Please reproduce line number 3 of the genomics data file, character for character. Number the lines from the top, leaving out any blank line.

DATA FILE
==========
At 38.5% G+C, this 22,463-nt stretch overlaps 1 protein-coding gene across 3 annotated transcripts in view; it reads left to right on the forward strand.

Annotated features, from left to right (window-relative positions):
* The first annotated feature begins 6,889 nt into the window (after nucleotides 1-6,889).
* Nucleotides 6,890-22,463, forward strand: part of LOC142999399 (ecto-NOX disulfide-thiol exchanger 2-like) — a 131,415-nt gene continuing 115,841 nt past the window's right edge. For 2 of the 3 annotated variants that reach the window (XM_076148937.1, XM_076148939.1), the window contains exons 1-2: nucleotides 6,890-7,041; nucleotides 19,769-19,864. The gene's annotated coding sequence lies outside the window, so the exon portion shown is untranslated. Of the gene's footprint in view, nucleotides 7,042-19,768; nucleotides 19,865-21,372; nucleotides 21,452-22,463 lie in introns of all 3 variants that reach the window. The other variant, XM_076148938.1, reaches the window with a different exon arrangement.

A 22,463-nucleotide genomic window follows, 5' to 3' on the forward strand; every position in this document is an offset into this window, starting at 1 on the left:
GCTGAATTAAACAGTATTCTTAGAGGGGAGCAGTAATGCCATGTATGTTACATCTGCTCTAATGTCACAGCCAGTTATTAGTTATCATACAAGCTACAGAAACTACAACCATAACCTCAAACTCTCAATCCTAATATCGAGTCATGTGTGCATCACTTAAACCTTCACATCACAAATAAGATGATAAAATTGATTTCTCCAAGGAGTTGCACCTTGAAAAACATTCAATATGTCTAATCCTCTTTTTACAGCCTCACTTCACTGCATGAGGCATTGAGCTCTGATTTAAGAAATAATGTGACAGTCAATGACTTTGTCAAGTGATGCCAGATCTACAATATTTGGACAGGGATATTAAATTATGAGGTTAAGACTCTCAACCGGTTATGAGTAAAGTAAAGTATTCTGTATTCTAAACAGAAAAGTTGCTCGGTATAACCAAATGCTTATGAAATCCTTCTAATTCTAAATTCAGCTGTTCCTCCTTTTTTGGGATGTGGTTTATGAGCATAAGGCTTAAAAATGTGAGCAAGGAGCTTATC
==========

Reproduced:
* The first annotated feature begins 6,889 nt into the window (after nucleotides 1-6,889).